What is a Lead Paint Inspection?
A Lead Paint Inspection is a surface-by-surface test to determine if lead based paint is in your home. We find lead paint in houses built before 1978 in Vermont and Upstate New York. The paint provided a protective coating for wood, lasted a long time, and discouraged mold growth. Lead paint is identified on house exteriors, bathrooms and kitchens if the home was built before 1978.
There are two ways to defined lead based paint. First, a paint chip that contains more that one half of a percent – 0.5% – of lead by weight is considered lead based paint. While it is possible to take paint chip samples of all the painted surfaces in your home, this would leave damage. We perform inspections with an XRF to avoid this damage. The XRF uses X-rays to “excite” the lead in the paint. Energy reflected back to the XRF gives a reading of the lead content of the paint. If the reading is at or greater than 1.0 milligram of lead over one square centimeter – 1.0 mg / cm2 – then the paint is considered lead-based. Paint and surface damage does not occur in the process.
XRF Lead Paint Inspections have made this service fast and easy to do. However, the Lead Inspector must be certified by either state authorities or by the federal government to legally perform inspections. EverGreen has both Vermont licensed Lead Inspectors and EPA licensed Lead Inspectors on staff.
What are the benefits of a Lead Paint Inspection?
The most important reason to do a lead paint inspection is to protect small children and pregnant women from lead poisoning. Even a small amount of lead, less than can be seen by eye, is toxic. Unborn children, infants and toddlers are especially at risk. If you are about to remodel or change out windows, knowing where lead paint may be can help keep house occupants safe. For example, using lead safe work practices will limit lead dust contamination.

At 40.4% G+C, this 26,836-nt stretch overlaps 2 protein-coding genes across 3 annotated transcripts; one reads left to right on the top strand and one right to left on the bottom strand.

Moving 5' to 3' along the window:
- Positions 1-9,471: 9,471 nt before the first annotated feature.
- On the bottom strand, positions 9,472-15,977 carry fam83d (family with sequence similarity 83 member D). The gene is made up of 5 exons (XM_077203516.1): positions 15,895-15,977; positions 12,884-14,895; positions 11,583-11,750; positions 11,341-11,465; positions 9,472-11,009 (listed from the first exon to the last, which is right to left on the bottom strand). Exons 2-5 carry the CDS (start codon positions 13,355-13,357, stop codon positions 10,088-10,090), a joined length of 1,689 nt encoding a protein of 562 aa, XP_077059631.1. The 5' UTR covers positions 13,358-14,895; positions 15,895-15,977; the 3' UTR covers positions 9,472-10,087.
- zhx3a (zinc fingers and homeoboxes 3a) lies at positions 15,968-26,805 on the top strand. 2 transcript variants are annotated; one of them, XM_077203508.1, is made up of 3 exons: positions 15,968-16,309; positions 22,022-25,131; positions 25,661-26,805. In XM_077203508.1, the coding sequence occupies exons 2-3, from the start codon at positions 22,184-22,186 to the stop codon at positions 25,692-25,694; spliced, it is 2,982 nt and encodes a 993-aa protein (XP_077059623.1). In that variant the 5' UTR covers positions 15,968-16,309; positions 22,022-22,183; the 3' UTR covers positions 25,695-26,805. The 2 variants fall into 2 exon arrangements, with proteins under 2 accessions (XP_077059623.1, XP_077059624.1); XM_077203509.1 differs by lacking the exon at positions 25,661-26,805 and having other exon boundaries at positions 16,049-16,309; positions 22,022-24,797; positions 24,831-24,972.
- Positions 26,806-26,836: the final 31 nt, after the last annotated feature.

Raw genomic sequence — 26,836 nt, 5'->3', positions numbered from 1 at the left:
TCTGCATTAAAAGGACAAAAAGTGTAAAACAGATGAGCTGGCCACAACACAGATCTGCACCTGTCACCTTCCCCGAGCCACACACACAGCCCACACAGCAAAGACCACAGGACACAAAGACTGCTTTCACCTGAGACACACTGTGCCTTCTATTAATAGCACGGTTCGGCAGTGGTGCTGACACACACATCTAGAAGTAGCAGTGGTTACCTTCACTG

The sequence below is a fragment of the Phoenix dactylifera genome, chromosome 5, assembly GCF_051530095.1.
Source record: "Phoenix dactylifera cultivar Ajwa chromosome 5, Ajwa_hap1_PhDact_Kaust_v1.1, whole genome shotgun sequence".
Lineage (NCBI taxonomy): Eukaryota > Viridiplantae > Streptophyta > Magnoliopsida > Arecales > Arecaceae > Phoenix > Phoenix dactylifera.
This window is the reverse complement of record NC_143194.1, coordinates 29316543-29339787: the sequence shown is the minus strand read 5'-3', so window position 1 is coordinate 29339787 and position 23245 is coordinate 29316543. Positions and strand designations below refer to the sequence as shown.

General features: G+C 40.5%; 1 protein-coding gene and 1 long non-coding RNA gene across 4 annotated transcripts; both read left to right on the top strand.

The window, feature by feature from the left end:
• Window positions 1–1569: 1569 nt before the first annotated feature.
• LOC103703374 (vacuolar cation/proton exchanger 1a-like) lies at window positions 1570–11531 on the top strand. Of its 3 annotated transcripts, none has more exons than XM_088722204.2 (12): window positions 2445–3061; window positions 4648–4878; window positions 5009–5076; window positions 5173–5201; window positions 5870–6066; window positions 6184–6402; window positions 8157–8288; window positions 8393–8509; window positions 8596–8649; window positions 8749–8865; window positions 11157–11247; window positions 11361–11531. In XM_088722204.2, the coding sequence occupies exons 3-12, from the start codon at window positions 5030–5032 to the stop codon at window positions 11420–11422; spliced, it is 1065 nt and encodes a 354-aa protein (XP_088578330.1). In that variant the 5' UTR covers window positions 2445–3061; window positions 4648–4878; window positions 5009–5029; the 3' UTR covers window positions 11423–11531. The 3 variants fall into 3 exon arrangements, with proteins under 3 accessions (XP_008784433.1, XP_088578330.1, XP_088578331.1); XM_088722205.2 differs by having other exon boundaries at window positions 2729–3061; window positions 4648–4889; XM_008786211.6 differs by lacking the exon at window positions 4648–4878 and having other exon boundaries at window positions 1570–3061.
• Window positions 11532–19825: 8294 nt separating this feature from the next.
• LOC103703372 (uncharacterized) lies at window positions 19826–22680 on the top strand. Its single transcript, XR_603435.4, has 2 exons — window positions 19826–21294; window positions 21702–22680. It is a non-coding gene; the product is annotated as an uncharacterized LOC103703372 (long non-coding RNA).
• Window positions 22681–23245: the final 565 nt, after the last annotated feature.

Lead paint inspections are also useful if you are buying or selling a home. A house will be worth more if there is no lead paint present. Buyers of a home that may have lead can confirm the presence of lead paint with a pre-purchase lead inspection. A prospective home owner will then know what lead based paint risks they may be getting.
What is in an Inspection Report?
EverGreen employs certified EPA / Vermont licensed lead inspectors. Trained inspectors follow the US Housing and Urban Development [HUD] “Guidelines for the Evaluation and Control of Lead-based Paint Hazards in Housing”, second edition July 2012. The guideline gives strict requirements for the inspection methods and the report contents. In your report, you will find:
- Lead Data Sheets which show the exact location, paint color, paint condition and substrate with the XRF results. Positive results are highlighted.
- A Floor Plan that matches the locations of the XRF testing.
- Photographic documentation of the findings.
- Recommendations with regard to remodeling risks, and / or how to avoid lead paint hazards.
If no lead paint is found, EverGreen can take lead dust sampling tests in strategic locations to prove that no lead paint hazard exists.